• Larry Safir (collected through ACTBLUE Texas PAC), entrepreneur/owner of television station, McAllen (June 30);
  • Texas Automobile Dealers Association PAC (February 1);
  • Alejandro Tey, M.D. (collected through ACTBLUE Texas PAC), McAllen (June 30);
  • Michael Toomey, attorney/lobbyist, Austin (February 7);
  • Texas Friends of Time Warner PAC, Houston (April 12);
  • S.F. Vale, president, KTLM TV, Rio Grande City (June 8); and
  • Efraim Vela, M.D., Valley OB/GYN (February 11).


  • Joe and Diana De León, owners, Tierra Dulce, McAllen (June 30);


  • Martha Valencia, owner, All Americare Nursing Service, San Juan (June 8).

$750 each:

  • René A. Ramírez Hidalgo County Judge Office Holder Account, Edinburg (May 27);
  • Neal F. Runnels, beer distributor/owner, Glazer’s Distributors, McAllen ($500 contribution on February 8 and $250 contribution on February 11);
  • Sen. Juan "Chuy" Hinojosa Campaign, McAllen (June 8); and
  • The Law Office of Preston Henrichson PC, Edinburg (March 8).


  • Celeste Roach, philanthropist, McAllen (June 15).


  • Rosalie Weisfeld, McAllen (contributed $50 on February 11 and contributed $490 on June 8).

$500 each:

  • Adolfo Álvarez, attorney, Law Office of Al Álvarez, McAllen (June 30);
  • Ricardo Barrera, M.D., Mission (June 30);
  • Blue Cross Blue Shield of Texas PAC, Austin (April 23);
  • Jaime Capelo, PC, Austin (June 8);
  • Augusto Castrillón, M.D., Mission (February 11);
  • Javier and Diana (Dr.) Cortinas, physician, McAllen (June 30);
  • El Paso Corporation PAC, Houston (May 7);
  • Ewing Lara Ebner and Company, LLC, McAllen (February 25);
  • María Elena Falcón, M.D., physician, McAllen (June 30);
  • Gilbert Gallegos, architect, Broaddus and Associates, McAllen (January 14);
  • Joe A. García, legislative consultant, The García Group, Austin (June 8);
  • José Garza, stock broker, Merril Lynch, McAllen (June 30);
  • John Gerling (collected through ACTBLUE Texas PAC), McAllen (June 26);
  • Graydon Group LLC, Austin (April 12);
  • Homepac of Texas, Austin (April 12);
  • Subramaniam Jagadeesan, M.D., Mission (June 30);
  • Johnson and Johnson PAC, New Brunswick, New Jersey (April 23);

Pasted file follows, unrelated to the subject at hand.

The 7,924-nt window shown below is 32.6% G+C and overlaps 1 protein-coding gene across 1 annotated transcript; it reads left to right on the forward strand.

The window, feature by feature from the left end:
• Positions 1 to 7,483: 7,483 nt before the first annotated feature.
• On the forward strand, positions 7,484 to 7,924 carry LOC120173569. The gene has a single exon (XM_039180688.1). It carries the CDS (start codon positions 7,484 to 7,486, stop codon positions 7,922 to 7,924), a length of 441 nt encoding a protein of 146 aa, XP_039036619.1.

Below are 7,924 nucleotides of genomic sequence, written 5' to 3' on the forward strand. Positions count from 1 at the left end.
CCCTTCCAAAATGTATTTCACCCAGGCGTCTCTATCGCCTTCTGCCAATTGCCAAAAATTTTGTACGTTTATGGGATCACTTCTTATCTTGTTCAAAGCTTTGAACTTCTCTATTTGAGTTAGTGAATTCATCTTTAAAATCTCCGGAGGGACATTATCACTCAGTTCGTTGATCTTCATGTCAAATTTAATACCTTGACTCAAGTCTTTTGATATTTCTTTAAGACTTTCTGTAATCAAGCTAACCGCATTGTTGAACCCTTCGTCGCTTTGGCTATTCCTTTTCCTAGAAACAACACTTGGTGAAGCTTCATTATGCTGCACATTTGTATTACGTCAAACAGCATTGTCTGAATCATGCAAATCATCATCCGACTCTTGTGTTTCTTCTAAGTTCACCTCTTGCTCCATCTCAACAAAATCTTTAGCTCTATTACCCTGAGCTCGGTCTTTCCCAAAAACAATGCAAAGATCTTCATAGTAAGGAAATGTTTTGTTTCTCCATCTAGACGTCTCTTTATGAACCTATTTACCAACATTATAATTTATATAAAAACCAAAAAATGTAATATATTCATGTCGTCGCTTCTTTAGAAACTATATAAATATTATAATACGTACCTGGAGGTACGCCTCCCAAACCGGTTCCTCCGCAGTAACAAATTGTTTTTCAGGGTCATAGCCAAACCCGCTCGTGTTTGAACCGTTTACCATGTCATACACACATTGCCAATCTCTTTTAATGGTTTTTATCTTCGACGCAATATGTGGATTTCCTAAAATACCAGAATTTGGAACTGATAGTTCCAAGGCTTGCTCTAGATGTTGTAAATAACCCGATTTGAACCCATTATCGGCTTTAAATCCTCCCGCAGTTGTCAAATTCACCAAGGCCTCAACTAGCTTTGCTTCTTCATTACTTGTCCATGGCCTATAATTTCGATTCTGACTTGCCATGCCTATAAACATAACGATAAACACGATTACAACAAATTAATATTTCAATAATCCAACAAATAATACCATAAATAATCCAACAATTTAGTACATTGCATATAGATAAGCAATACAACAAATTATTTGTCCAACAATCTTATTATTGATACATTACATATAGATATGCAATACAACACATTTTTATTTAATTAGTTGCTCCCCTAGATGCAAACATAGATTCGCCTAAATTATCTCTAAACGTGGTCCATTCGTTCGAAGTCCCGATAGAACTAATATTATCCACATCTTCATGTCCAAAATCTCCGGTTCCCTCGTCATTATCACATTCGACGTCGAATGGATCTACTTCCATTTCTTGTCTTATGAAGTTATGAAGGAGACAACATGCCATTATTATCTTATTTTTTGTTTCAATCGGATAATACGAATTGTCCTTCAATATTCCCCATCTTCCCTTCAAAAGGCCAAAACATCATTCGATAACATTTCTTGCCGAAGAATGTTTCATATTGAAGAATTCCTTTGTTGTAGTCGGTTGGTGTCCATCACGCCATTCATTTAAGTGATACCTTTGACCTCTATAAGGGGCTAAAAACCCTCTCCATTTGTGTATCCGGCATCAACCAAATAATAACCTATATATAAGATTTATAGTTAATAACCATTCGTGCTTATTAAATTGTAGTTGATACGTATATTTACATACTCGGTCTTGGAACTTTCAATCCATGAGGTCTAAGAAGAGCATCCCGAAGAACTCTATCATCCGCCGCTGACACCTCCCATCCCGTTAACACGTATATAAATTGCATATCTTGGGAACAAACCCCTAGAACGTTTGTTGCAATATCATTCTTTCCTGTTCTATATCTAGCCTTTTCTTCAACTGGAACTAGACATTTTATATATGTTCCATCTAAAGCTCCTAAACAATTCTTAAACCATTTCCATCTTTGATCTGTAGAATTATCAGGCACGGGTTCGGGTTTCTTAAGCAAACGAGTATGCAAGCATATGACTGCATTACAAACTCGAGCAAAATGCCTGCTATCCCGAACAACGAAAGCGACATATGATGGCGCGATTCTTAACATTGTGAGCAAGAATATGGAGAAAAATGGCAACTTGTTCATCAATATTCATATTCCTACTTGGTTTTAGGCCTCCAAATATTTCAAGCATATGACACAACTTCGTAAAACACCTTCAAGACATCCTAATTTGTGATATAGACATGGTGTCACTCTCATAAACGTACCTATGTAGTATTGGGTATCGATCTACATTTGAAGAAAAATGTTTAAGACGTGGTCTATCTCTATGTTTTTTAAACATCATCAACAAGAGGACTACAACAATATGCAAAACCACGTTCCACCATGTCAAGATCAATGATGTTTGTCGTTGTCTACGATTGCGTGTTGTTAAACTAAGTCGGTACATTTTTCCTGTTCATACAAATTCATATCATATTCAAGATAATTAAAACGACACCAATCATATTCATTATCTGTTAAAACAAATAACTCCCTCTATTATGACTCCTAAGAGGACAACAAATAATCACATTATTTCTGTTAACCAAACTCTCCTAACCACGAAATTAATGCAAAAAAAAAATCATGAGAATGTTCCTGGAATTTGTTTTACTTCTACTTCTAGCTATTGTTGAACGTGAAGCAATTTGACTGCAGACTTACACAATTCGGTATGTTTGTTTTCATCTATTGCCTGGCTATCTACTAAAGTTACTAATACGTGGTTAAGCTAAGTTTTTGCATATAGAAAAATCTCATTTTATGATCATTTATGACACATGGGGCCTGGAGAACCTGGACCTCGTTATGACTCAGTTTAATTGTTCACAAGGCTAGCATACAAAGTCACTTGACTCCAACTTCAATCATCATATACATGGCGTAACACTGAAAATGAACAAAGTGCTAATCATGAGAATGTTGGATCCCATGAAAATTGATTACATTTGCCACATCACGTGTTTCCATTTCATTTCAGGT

• Marsha Jones, legislative consultant, HILLCO Partners, Austin (February 8);
  • Neal T. Jones, attorney/lobbyist, HILLCO Partners, Austin (April 12);
  • K&L Gates LLP Committee for Good Government, Dallas (April 12);
  • Robert Martínez (collected through ACTBLUE Texas PAC) ( June 30);
  • McAllen Federation of Teachers, McAllen (June 28);
  • José Peña, M.D., Donna (June 30);
  • Robert J. Pérez, attorney, Shelton and Valadez, PC, San Antonio (March 2);
  • Luis Reyes, M.D., McAllen (June 8);
  • Heriberto Rodríguez-Ayala, M.D., McAllen (June 30);
  • Javier Sáenz, M.D., La Joya (June 30);
  • Tawhid Shuaib, M.D., Valley Cardiology LLC, McAllen (June 30);
  • Texas Consumer Finance Association PAC, Austin (April 12);
  • Texas Funeral Directors Association PAC, Austin (February 11);
  • Texas RN/APN PAC, Austin (May 6);
  • TSCPA PAC, Dallas (February 23); and
  • Wholesale Beer Distributors of Texas PAC, Austin (April 12).



• Mario’s Banquet and Conference Center, 1716 E. Griffin Parkway, Mission ($5,000 for venue rental deposit on April 30 and $10,000 on June 4 to pay for the balance of the venue rental and catering for Gonzáles’ "Capitol Fashion Show" fundraiser held on June 3) (June 4).


• Marco Pérez, Jr., 2008 W. Jonquil, McAllen, for contract labor ($730 on January 8, $1,750 on March 10, $3,100 on April 6, $1,870 on April 30, and $750 on June 8).


• The Sign Factory, 4211 Canadian Lane, Mission, for campaign signs (February 1).


• Selina Medrano, 1303 Pine Avenue, Pharr, contract labor ($1,000 on April 6, $1,000 on April 30, $1,000 on June 4, and $1,000 on June 8).


• Message Audience and Presentations, Inc., 2400 South 4th Street, Austin, for campaign literature and design (June 15).

$3,000 each:

• Rep. Verónica Gonzáles, 605 Water Lilly, McAllen, reimbursement of contribution for purchase of billboard at silent auction on February 27 (March 4); and

• Boys & Girls Club of McAllen, P.O. Box 577, McAllen, for contribution for silent auction item of billboard intended to be used for campaign (February 27).


• Paddinton Media, 504 W. 7th Street, Austin, for website development (February 23).


Grande Valley Signs & Design, 3700 Sheraton, Suite 4, Pharr, for T-shirts, bumper stickers and balloons (April 6).


• Pepper’s at Uptown, 4620 North 10th Street, McAllen, for a reception/reimbursement to Marco Pérez, Jr. ($1,014.38 on March 17 and $124.11 on June 8).